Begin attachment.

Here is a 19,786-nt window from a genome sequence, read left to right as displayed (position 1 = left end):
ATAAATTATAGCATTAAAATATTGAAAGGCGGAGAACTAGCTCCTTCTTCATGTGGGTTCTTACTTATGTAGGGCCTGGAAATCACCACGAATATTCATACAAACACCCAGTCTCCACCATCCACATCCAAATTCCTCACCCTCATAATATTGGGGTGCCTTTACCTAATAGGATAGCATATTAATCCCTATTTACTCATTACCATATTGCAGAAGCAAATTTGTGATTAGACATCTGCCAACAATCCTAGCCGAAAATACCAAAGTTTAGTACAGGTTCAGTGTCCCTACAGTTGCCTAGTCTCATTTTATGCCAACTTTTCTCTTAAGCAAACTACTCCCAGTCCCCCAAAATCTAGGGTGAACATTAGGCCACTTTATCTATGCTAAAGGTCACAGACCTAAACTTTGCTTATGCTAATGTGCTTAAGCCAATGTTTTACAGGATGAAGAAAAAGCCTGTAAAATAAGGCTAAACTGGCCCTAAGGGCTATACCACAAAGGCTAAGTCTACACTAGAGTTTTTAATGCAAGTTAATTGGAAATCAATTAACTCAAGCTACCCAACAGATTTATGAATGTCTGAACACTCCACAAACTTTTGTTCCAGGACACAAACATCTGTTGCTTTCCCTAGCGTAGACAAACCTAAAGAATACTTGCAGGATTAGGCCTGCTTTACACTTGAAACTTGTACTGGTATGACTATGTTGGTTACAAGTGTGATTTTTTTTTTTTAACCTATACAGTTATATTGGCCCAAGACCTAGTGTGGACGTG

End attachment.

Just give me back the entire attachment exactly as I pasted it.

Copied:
Here is a 19,786-nt window from a genome sequence, read left to right as displayed (position 1 = left end):
ATAAATTATAGCATTAAAATATTGAAAGGCGGAGAACTAGCTCCTTCTTCATGTGGGTTCTTACTTATGTAGGGCCTGGAAATCACCACGAATATTCATACAAACACCCAGTCTCCACCATCCACATCCAAATTCCTCACCCTCATAATATTGGGGTGCCTTTACCTAATAGGATAGCATATTAATCCCTATTTACTCATTACCATATTGCAGAAGCAAATTTGTGATTAGACATCTGCCAACAATCCTAGCCGAAAATACCAAAGTTTAGTACAGGTTCAGTGTCCCTACAGTTGCCTAGTCTCATTTTATGCCAACTTTTCTCTTAAGCAAACTACTCCCAGTCCCCCAAAATCTAGGGTGAACATTAGGCCACTTTATCTATGCTAAAGGTCACAGACCTAAACTTTGCTTATGCTAATGTGCTTAAGCCAATGTTTTACAGGATGAAGAAAAAGCCTGTAAAATAAGGCTAAACTGGCCCTAAGGGCTATACCACAAAGGCTAAGTCTACACTAGAGTTTTTAATGCAAGTTAATTGGAAATCAATTAACTCAAGCTACCCAACAGATTTATGAATGTCTGAACACTCCACAAACTTTTGTTCCAGGACACAAACATCTGTTGCTTTCCCTAGCGTAGACAAACCTAAAGAATACTTGCAGGATTAGGCCTGCTTTACACTTGAAACTTGTACTGGTATGACTATGTTGGTTACAAGTGTGATTTTTTTTTTTTAACCTATACAGTTATATTGGCCCAAGACCTAGTGTGGACGTG